29 January 2020
In 2003, a semi-retired surgeon in China, Jiang Yanyong, wrote a letter to the nation’s leaders, revealing that authorities had been covering up the extent of the SARS epidemic. Chinese authorities responded by sacking the minister of health and mayor of Beijing. They then put Jiang under police surveillance before detaining him.
Five years later, six children died and 300,000 became ill from contaminated infant milk formula. More than twenty Chinese firms had used the toxic chemical melamine to inflate the protein content of their product. Company staff were executed or jailed, food safety regulators were sacked, and the government was accused of suppressing the scandal until after the Beijing Olympics.
As China faces another public health crisis, the credibility of the state is once again being tested. Australia and countries around the world are closely watching China’s response to the outbreak of the Wuhan coronavirus to determine whether the current leadership can be trusted to deal with it transparently.
The initial handling of the epidemic largely resembled that of previous crises. Local authorities seemingly tried to contain reports about the virus by detaining people for spreading rumours and concealing the number of known cases.
But then President Xi Jinping stepped in. His intervention appeared to lead to the lockdown of Wuhan and other cities, effectively quarantining about 56 million people. A shutdown on this scale is, as the World Health Organization put it, “new to science”.
The crisis is demonstrating the extent of Xi’s power as the head of a centralised, increasingly authoritarian state. But it is also revealing its limitations. Information is still being tightly controlled. Chinese media has downplayed the situation, probably to avoid public panic. And it is impossible to know whether reports about the number of cases identified are accurate. The crisis is likely to further damage trust in a hierarchical system that leaves local officials fearful of delivering bad news to their superiors.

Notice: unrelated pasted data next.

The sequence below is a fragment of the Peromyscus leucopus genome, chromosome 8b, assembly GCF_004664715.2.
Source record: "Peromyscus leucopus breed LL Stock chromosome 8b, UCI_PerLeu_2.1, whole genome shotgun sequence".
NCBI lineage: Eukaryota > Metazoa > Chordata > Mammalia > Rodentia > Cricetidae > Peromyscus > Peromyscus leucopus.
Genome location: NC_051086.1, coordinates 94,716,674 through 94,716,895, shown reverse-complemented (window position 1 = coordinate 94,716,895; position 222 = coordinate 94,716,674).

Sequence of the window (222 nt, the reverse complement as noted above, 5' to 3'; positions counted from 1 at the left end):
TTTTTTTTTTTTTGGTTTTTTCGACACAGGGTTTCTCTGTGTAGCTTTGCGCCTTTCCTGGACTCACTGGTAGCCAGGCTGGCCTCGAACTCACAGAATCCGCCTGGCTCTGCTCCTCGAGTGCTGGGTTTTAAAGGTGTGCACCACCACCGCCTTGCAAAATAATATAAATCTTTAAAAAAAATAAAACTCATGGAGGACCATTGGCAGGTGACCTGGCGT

However, there are signs that progress has been made since the SARS epidemic. There was no prolonged cover-up, especially after Beijing became involved. And, from the outset, Chinese scientists and health officials shared information about the virus with the World Health Organization and other international experts.
The current epidemic will test the political support in Beijing for Xi, who has already faced dissent over China’s economic slowdown and the protests in Hong Kong. But the Chinese response is also of global interest.
China’s increasingly mobile population and crucial role in world trade meant the virus was quick to spread abroad. Australia, for instance, has direct flights to Wuhan and is one of several countries outside China that have recorded cases of infection.
The outbreak is also having global economic consequences. The spread of SARS, which left about 800 people dead, caused losses of about US$18 billion in the region. The current crisis may be more consequential. China is now much wealthier and more enmeshed in world trade. In Australia, China’s ban on overseas tour groups is set to affect about 25 per cent of Australia’s visitors from China, its largest tourist market. More than 1.4 million Chinese tourists visited Australia in the year preceding September 2019, up from around 200,000 during the year of the SARS outbreak.
This epidemic will also affect ties between China and the world. Trust is a vital ingredient in handling foreign affairs, particularly when dealing with a country whose leader holds so much power. In recent years, a lack of trust in China has severely damaged ties between Australia and its largest trading partner. It has led to Australia’s refusal to sign an extradition treaty with China and to allow Huawei to build its 5G network. It has also prompted tighter foreign investment and interference rules.
This outbreak is, above all, a human tragedy. But the handling of the crisis is a crucial concern for countries, such as Australia, whose fates are so dependent on determining whether Xi’s China is a partner they can trust.